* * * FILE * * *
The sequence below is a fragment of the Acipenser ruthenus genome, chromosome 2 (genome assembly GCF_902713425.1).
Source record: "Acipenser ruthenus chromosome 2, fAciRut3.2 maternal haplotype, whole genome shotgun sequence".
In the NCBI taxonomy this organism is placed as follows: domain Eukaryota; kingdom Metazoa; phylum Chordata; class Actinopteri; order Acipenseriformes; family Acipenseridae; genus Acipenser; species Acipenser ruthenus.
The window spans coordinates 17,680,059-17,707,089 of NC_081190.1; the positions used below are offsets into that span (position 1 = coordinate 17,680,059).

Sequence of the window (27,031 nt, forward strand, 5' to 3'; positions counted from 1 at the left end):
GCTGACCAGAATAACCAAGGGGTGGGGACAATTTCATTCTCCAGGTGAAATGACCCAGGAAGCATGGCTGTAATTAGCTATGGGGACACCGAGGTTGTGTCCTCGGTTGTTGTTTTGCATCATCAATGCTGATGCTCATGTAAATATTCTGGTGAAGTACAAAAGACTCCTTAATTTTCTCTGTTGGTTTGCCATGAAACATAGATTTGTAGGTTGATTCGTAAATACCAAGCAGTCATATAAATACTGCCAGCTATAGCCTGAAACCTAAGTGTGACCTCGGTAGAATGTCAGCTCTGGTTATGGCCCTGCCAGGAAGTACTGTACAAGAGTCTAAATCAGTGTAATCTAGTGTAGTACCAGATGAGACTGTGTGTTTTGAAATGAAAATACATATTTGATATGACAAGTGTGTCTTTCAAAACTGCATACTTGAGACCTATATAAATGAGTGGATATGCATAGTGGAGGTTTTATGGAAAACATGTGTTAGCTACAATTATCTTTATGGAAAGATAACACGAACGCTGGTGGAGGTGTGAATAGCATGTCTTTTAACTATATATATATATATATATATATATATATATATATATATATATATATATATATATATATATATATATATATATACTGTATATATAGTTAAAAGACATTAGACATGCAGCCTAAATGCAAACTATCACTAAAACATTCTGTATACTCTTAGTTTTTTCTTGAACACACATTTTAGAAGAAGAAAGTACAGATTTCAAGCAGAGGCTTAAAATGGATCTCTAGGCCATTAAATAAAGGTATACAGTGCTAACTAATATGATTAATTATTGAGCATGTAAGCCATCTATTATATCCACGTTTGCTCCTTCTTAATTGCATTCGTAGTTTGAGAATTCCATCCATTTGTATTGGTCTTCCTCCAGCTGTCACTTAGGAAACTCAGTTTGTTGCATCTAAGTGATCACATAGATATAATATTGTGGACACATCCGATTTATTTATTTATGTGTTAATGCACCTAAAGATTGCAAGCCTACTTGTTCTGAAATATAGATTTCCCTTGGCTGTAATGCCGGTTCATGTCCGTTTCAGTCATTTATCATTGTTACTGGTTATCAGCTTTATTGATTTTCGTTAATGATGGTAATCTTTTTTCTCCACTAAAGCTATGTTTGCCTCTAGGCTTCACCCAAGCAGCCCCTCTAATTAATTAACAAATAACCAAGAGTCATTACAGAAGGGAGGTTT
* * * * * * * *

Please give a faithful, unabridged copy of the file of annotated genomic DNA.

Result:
The sequence below is a fragment of the Acipenser ruthenus genome, chromosome 2 (genome assembly GCF_902713425.1).
Source record: "Acipenser ruthenus chromosome 2, fAciRut3.2 maternal haplotype, whole genome shotgun sequence".
In the NCBI taxonomy this organism is placed as follows: domain Eukaryota; kingdom Metazoa; phylum Chordata; class Actinopteri; order Acipenseriformes; family Acipenseridae; genus Acipenser; species Acipenser ruthenus.
The window spans coordinates 17,680,059-17,707,089 of NC_081190.1; the positions used below are offsets into that span (position 1 = coordinate 17,680,059).

Sequence of the window (27,031 nt, forward strand, 5' to 3'; positions counted from 1 at the left end):
GCTGACCAGAATAACCAAGGGGTGGGGACAATTTCATTCTCCAGGTGAAATGACCCAGGAAGCATGGCTGTAATTAGCTATGGGGACACCGAGGTTGTGTCCTCGGTTGTTGTTTTGCATCATCAATGCTGATGCTCATGTAAATATTCTGGTGAAGTACAAAAGACTCCTTAATTTTCTCTGTTGGTTTGCCATGAAACATAGATTTGTAGGTTGATTCGTAAATACCAAGCAGTCATATAAATACTGCCAGCTATAGCCTGAAACCTAAGTGTGACCTCGGTAGAATGTCAGCTCTGGTTATGGCCCTGCCAGGAAGTACTGTACAAGAGTCTAAATCAGTGTAATCTAGTGTAGTACCAGATGAGACTGTGTGTTTTGAAATGAAAATACATATTTGATATGACAAGTGTGTCTTTCAAAACTGCATACTTGAGACCTATATAAATGAGTGGATATGCATAGTGGAGGTTTTATGGAAAACATGTGTTAGCTACAATTATCTTTATGGAAAGATAACACGAACGCTGGTGGAGGTGTGAATAGCATGTCTTTTAACTATATATATATATATATATATATATATATATATATATATATATATATATATATATATATATATATATATATATACTGTATATATAGTTAAAAGACATTAGACATGCAGCCTAAATGCAAACTATCACTAAAACATTCTGTATACTCTTAGTTTTTTCTTGAACACACATTTTAGAAGAAGAAAGTACAGATTTCAAGCAGAGGCTTAAAATGGATCTCTAGGCCATTAAATAAAGGTATACAGTGCTAACTAATATGATTAATTATTGAGCATGTAAGCCATCTATTATATCCACGTTTGCTCCTTCTTAATTGCATTCGTAGTTTGAGAATTCCATCCATTTGTATTGGTCTTCCTCCAGCTGTCACTTAGGAAACTCAGTTTGTTGCATCTAAGTGATCACATAGATATAATATTGTGGACACATCCGATTTATTTATTTATGTGTTAATGCACCTAAAGATTGCAAGCCTACTTGTTCTGAAATATAGATTTCCCTTGGCTGTAATGCCGGTTCATGTCCGTTTCAGTCATTTATCATTGTTACTGGTTATCAGCTTTATTGATTTTCGTTAATGATGGTAATCTTTTTTCTCCACTAAAGCTATGTTTGCCTCTAGGCTTCACCCAAGCAGCCCCTCTAATTAATTAACAAATAACCAAGAGTCATTACAGAAGGGAGGTTT